How not to feel nervous while playing chess? People usually avoid discussing this topic, although it’s very important. Let’s be real: we are not machines. Our general (psychological) condition bears influence on our chess results.
Probably you’ve noticed that sometimes you play worse than usual. Obviously, it’s not because of your chess knowledge, which is still the same as previously. When you are afraid of your opponent and worry about the final result – you start playing much worse than usual.
Again, this is completely normal and natural – we are human beings and we have emotions. This problem relates to ALL chess players, including top GMs. Look at modern 2700+ players, and you will easily find some games, where those great players played terribly.
SuggestedYou may check the World Chess Championship 2016 games where both Carlsen and Karjakin missed their chances.
Some people even say that Bobby Fischer abandoned chess because of his fear of losing. Thus every chess player experiences this problem at some stage. This brings us to the main question:
How to solve this problem?
First, let me give you a dictum:
“Emotions control a weak person.
A strong person controls his emotions.”
Next, I’ll give you a piece of advice, which will help you to direct your emotions on the right track. Here is a very important and wise idea:
You are NOT responsible for the result of your games
Maybe this sounds strange, so let me explain it. Imagine that Kasparov is going to play against an amateur player. Can Kasparov guarantee that he will win? NO, he can’t. He is not God; he can’t predict his future and define his destiny. Kasparov can guarantee that he will try to win, that he will use all his chess knowledge and skills. BUT still, he can’t give a 100% guarantee of his future win.
You are responsible for your play. BUT you are not responsible for the result. Therefore it makes no sense to think and to worry about the result.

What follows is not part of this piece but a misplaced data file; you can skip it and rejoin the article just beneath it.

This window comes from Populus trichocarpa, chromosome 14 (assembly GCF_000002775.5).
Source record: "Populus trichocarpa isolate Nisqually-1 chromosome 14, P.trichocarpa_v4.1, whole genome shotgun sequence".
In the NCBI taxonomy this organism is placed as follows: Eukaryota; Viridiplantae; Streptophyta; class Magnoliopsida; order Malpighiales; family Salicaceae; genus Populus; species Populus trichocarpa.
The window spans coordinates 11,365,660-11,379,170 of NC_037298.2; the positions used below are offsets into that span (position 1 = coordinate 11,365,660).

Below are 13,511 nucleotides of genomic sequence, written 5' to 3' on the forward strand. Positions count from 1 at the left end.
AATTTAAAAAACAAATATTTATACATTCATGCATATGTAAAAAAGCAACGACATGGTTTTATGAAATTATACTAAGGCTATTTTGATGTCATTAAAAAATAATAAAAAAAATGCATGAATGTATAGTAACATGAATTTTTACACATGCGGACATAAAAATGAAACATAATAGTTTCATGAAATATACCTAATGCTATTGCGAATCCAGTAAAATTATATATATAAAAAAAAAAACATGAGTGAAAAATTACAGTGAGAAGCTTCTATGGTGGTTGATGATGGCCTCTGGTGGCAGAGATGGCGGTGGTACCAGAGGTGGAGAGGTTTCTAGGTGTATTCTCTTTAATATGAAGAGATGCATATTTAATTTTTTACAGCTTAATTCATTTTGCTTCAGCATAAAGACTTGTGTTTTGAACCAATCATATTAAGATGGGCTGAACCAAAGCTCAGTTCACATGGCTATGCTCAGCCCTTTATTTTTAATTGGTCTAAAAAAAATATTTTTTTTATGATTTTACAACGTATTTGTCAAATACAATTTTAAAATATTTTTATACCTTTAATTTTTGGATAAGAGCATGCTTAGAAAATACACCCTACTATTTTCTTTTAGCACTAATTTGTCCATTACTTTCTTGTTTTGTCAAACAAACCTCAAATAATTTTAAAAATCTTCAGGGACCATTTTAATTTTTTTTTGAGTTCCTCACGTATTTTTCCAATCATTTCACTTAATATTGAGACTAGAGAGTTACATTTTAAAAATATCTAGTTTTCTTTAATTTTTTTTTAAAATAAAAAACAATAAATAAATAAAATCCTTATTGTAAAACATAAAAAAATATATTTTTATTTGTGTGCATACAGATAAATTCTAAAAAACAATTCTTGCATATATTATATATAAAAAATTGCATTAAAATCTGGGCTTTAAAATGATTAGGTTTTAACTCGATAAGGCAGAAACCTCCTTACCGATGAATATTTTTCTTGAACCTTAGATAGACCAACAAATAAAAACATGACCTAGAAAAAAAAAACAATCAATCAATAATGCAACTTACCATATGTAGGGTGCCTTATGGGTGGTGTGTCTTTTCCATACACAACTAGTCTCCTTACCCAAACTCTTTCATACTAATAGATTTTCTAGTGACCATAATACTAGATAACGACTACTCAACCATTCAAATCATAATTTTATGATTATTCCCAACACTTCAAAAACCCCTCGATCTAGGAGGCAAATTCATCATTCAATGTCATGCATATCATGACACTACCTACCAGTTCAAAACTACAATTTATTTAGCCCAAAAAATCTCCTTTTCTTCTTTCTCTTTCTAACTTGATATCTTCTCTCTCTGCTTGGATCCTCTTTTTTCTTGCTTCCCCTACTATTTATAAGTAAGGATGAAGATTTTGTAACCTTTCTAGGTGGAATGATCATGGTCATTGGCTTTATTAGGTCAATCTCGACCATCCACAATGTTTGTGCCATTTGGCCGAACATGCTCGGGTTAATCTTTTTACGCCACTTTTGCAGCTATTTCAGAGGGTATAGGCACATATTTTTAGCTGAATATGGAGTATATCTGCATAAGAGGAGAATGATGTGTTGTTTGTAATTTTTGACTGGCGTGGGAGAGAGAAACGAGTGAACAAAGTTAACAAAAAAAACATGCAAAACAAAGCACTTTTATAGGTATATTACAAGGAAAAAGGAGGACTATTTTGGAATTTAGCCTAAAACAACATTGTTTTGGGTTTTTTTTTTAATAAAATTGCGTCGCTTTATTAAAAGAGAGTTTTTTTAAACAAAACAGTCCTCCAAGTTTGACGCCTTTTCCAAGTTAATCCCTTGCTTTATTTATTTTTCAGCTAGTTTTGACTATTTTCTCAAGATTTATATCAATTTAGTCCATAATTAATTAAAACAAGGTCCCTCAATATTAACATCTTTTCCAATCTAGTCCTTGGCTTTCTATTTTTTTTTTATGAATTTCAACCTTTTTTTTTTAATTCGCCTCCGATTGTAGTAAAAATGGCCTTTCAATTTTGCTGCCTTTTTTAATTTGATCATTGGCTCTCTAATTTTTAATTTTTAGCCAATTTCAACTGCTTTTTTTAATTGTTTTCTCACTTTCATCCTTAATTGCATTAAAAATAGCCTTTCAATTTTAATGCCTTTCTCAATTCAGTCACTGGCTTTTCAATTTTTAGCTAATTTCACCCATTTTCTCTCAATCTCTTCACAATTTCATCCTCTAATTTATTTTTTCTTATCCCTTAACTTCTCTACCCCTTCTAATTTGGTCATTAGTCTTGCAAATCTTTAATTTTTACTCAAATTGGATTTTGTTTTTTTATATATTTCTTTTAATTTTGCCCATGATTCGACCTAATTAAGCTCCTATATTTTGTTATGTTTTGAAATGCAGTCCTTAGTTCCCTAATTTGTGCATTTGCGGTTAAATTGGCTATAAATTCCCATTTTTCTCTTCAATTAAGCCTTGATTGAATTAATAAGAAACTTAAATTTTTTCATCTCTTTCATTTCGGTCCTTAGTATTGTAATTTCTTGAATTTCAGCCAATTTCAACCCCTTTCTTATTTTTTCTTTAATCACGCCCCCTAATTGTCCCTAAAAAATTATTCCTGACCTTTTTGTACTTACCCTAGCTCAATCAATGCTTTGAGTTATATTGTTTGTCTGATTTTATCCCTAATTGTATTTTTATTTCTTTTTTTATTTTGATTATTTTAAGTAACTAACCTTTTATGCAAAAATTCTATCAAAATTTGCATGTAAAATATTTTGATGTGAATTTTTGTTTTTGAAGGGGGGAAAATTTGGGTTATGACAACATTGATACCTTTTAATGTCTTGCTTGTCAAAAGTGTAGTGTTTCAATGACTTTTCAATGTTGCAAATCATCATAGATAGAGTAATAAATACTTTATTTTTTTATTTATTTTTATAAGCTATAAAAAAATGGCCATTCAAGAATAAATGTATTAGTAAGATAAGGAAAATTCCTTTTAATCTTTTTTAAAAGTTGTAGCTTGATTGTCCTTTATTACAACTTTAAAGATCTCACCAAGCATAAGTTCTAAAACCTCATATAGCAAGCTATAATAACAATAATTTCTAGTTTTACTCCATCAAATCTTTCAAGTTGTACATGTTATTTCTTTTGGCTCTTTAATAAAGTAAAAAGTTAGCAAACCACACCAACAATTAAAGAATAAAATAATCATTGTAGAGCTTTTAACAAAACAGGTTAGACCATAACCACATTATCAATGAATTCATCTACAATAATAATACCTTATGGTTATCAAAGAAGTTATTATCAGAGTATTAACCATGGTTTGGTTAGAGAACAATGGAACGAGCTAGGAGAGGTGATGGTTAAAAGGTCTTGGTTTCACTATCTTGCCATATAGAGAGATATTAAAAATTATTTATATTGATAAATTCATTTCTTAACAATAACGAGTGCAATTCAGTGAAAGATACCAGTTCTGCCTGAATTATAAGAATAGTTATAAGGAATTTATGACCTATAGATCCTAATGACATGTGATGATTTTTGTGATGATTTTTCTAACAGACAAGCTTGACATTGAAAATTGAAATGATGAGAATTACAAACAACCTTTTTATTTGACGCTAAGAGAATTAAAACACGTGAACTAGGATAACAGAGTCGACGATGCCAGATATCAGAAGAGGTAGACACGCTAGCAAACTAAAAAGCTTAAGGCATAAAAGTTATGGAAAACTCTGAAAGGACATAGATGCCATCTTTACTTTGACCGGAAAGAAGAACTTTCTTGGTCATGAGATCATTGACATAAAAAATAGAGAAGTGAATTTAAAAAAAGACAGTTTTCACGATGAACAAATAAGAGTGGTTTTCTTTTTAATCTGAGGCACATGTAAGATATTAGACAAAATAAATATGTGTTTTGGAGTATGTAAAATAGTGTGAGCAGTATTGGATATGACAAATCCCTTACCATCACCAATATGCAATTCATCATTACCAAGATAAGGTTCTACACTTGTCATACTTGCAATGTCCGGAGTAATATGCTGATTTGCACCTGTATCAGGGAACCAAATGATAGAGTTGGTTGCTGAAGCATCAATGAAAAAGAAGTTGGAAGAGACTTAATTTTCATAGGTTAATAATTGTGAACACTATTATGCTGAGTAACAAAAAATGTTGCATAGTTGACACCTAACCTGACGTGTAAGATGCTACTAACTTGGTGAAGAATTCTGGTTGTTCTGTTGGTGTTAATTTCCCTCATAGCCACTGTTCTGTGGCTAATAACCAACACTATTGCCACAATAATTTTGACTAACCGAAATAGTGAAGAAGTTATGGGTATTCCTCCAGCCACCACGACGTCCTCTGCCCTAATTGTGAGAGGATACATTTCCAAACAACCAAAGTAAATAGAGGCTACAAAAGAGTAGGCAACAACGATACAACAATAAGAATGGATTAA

Do you know what V. Smyslov said to himself before playing a game? Here’s what:
“My goal is to make 40 good moves.
If my opponent makes a mistake, I’ll win.
If my opponent will also be able to make 40 good moves, there will be a draw.
If my opponent plays like a genius, I’ll lose.”
(Note: 40 moves is just the average game duration, don’t stick to a specific number.)
Now it’ll be interesting for you to compare it with saying of an Olympic Champion in running:
“After a certain round, look into the mirror and say: “I was running as good as I could.” Be happy and satisfied with your result, and then keep training. Don’t put pressure on yourself (as you don’t want that someone else put pressure on you).Your efforts are the most valuable thing in life, not even the final result…”
While playing chess, your goal is to use all your chess knowledge and skills; to follow the correct system of thinking and to the make the best moves according to this system.
In the next issue, I’ll give you some more advice. In the end, I’d like to give you a task:
It is Black’s turn. Your task is to find the best move and calculate all associated lines. In the next issue I’ll give you the answer and you’ll be able to check it for yourself. 🙂